Restrictions making Kiwis less active

It is time to get off the couch and put one foot in front of the other.

Research conducted by Sport NZ shows the average adult in New Zealand is doing just under an hour less exercise a week than a year ago.

The research was carried out before, during and after the Alert Level 4 lockdown, so the resulting information shows the impact Covid-19 has had on levels of physical activity.

During June, adults spent an average of 4.52 hours per week being physically active.

That average level of activity was down on 5.40 hours for a normal June (2017-19) and lower than the 5.61 hours during April when New Zealand was in Alert Level 4 lockdown.

Those aged 5-17 were doing even worse.

That age group averaged 8.20 hours per week in June, which was up slightly from 8.14 hours in April but much lower than 9.70 hours in a normal June.

Sport NZ community sport general manager Geoff Barry said daylight saving was the ideal time to turn things around.

“It’s clear Covid-19 has disrupted people’s habits when it comes to being physically active and that’s something we need to learn from with the prospect of moving up and down in alert levels, particularly the restrictions recently experienced in Auckland.’’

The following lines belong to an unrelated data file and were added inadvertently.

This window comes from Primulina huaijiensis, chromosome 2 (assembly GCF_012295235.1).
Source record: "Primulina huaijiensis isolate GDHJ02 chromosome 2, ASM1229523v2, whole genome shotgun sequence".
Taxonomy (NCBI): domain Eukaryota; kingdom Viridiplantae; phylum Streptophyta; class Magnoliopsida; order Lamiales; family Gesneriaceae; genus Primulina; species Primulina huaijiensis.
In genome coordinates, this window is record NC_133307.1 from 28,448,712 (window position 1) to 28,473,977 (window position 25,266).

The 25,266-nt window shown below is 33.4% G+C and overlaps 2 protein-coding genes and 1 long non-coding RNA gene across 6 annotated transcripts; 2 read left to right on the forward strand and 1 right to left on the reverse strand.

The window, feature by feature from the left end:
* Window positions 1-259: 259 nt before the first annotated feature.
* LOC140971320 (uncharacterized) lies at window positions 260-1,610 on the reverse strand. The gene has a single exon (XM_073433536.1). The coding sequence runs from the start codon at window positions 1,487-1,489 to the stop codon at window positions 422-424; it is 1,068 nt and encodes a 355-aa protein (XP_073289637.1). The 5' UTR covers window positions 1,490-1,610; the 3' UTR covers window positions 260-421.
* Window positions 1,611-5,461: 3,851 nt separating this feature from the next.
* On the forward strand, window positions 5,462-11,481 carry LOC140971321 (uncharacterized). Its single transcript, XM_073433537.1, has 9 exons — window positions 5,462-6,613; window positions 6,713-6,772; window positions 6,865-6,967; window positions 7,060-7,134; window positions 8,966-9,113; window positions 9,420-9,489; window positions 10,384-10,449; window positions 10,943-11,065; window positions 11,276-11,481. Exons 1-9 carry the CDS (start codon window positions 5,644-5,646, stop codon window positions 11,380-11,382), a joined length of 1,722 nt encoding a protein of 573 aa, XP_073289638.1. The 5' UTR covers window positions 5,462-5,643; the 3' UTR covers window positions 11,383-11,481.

“During Level 4 lockdown, adults turned to simple activities like walking, running and cycling to raise their activity levels. That serves as a reminder of how simple being active can be. If sports and events are cancelled, or there are restrictions on gyms and studios, there are still a host of enjoyable and accessible ways to remain physically active.’’

While adult activity levels rose during Level 4, those of younger people dropped through the absence of PE and organised sport, as well as being isolated from their friends. Come June, activity levels of both groups were then down on a normal June, with Sport NZ research identifying the key barriers to participation.

“One in five adults are telling us that being out of the habit is preventing them from being active. That’s not a result we’d normally see and suggests the extent to which the impacts of Covid-19 have disrupted people’s routine.

"Lack of energy (26%) and motivation (22%) are two of the top barriers for young people, and both are higher than in a normal June. Again, this suggests a lingering effect of Covid-19 on physical activity.

“We believe the secret to breaking down these barriers is to draw motivation from getting back into the habit of being active, and to do this in new and simple ways if your favourite activities are not available."

He said the arrival of daylight saving was the perfect time to get moving.


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